Social media’s impact on scientific journalism

Anthony Whitfield

Communication between the academic world and the general populace has always been vital to both parties for a number of reasons, it builds public trust in the scientific community, allows the distribution of current research and can inspire ordinary people to become extraordinary scientists. Before the dawn of the information age, scientific research in the form of journal articles were translated into easily digestible reading by a select few scientific journalists. Their stories were then distributed into the public domain by a few select “classical networks”, for example news channels, newspapers and magazines. More recently the rise of the internet, and with it social media, has granted anyone the ability to distribute their own interpretations of current research across the globe. Is this a good thing? Could this lead to greater scientific productivity? Or will it simply lead to the mass distribution of misinformation?

There are a variety of social media networks such as: Facebook, twitter, LinkedIn, YouTube and numerous blogging sites. These all allow anyone to spread the work they have produced to the general population. Classical networks also have an online presence. Most news channels will have a website and subscription magazines have online copies that can be read for a discounted price. While it is unlikely that social media will replace classical media as the sole provider of scientific news and the news in general, currently 30% of Americans use Facebook to acquire their news. A further 10% use YouTube and another 15% use their LinkedIn, Twitter or Google+ [1]. So almost half of the American population uses some form of social media to get their news, proving social media as a powerful news distribution platform. Based on a survey conducted in 2013 of all the Facebook users, 37% regularly see a news story about science and technology [1]. This means Facebook is supplying roughly 10% of the American people’s scientific news. It can only be assumed that this information is provided by a mix of purely digital news publicists and classical news networks.

A great example of a purely digital news publicists is IFL Science. IFL is a science and technology news service which has grown in popularity massively mainly due to its utilization of Facebook and twitter to increase its readership. Another example would be the YouTube video channel “In a Nutshell – Kurzgesagt”. They produce animated videos on mainly scientific topics such as the Fermi paradox, the video for which has massed slightly over 3.1 million views in 6 months.

Whether the content is produced by an independent digital news publicist or a classical news network, social media has greatly increased the speed and ease that their content can be accessed. Combined with the fact social media spreads this information for free (or be it with much lower costs than a magazine or newspaper) this greatly increases the readership of any information produced by either media type. New readers stumble across blogs, video channels and articles on their social media “newsfeeds”. This greater level of exposure is sure to lead to more people learning about current developments in the scientific community.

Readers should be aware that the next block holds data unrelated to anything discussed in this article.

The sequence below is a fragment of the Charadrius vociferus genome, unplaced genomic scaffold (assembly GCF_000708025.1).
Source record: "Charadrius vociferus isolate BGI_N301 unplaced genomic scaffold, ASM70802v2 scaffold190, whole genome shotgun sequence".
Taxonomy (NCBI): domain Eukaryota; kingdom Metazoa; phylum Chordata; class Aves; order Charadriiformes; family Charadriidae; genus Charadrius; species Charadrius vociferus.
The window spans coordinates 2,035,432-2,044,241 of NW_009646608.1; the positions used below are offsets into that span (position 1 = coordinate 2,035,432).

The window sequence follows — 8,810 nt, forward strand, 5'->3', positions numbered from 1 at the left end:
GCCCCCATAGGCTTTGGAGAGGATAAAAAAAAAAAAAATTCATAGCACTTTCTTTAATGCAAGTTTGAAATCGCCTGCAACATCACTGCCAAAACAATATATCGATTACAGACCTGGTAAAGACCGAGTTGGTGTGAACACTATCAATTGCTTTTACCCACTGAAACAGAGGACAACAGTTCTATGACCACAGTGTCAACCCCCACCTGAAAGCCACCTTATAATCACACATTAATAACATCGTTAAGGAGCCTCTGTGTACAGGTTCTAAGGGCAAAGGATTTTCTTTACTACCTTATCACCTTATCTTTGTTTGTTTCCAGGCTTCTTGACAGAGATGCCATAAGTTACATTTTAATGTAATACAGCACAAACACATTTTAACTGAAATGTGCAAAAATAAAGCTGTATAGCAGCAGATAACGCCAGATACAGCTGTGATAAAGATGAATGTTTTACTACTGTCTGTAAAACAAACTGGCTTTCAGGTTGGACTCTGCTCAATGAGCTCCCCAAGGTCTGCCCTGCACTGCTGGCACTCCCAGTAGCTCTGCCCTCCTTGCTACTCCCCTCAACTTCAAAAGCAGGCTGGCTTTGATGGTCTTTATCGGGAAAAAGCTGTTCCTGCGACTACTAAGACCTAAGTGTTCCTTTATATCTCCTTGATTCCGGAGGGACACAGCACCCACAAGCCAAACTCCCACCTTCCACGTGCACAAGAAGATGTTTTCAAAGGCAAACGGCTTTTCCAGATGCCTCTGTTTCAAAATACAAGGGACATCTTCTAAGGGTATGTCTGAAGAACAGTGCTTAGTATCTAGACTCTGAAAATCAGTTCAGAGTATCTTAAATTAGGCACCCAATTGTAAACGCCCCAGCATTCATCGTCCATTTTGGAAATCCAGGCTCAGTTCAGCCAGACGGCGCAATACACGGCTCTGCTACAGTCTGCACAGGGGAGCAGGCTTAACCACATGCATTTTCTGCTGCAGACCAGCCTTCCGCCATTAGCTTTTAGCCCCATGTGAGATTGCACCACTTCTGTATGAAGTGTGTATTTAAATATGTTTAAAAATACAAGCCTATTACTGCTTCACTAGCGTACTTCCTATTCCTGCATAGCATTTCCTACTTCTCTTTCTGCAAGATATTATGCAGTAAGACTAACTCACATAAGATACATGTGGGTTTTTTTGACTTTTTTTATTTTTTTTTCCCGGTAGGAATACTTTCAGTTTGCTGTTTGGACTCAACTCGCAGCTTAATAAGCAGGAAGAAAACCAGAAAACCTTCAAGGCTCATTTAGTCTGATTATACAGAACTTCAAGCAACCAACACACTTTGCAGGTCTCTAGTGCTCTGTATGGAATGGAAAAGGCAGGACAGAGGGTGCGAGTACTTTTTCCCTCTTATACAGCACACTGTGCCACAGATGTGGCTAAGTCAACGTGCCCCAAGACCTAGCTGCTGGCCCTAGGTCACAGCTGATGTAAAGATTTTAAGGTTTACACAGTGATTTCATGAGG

Although many independent digital news publicists create scientifically accurate work there are some who will spread misinformation. This can occur simply through poorly explaining something or through the manipulation of information so that it supports their personal views. Classical media is not as susceptible to this as they enforce stricter editorial measures and have larger teams of experts to help. They also tend to be more impartial and therefore write articles that look objectively at the research done. A classic example of misinformation spreading through the public domain is the results of a study [2] that appeared to show the MMR vaccine caused autism. The anti-vaccination movement were quick to seize this opportunity while the scientific community dismissed these results due to the small sample size. A multitude of larger more intensive studies were carried out which overwhelmingly showed there was no link between autism and the vaccine [3].

Yet the anti-vaccination movement continues and this could in part be due to independent digital news publicists such as “GreenMedinfo”. These sites look very professional and like many news sites have links to the journal articles their stories are based on. But this site also has strong anti-vaccination and anti-pharmaceutical stance.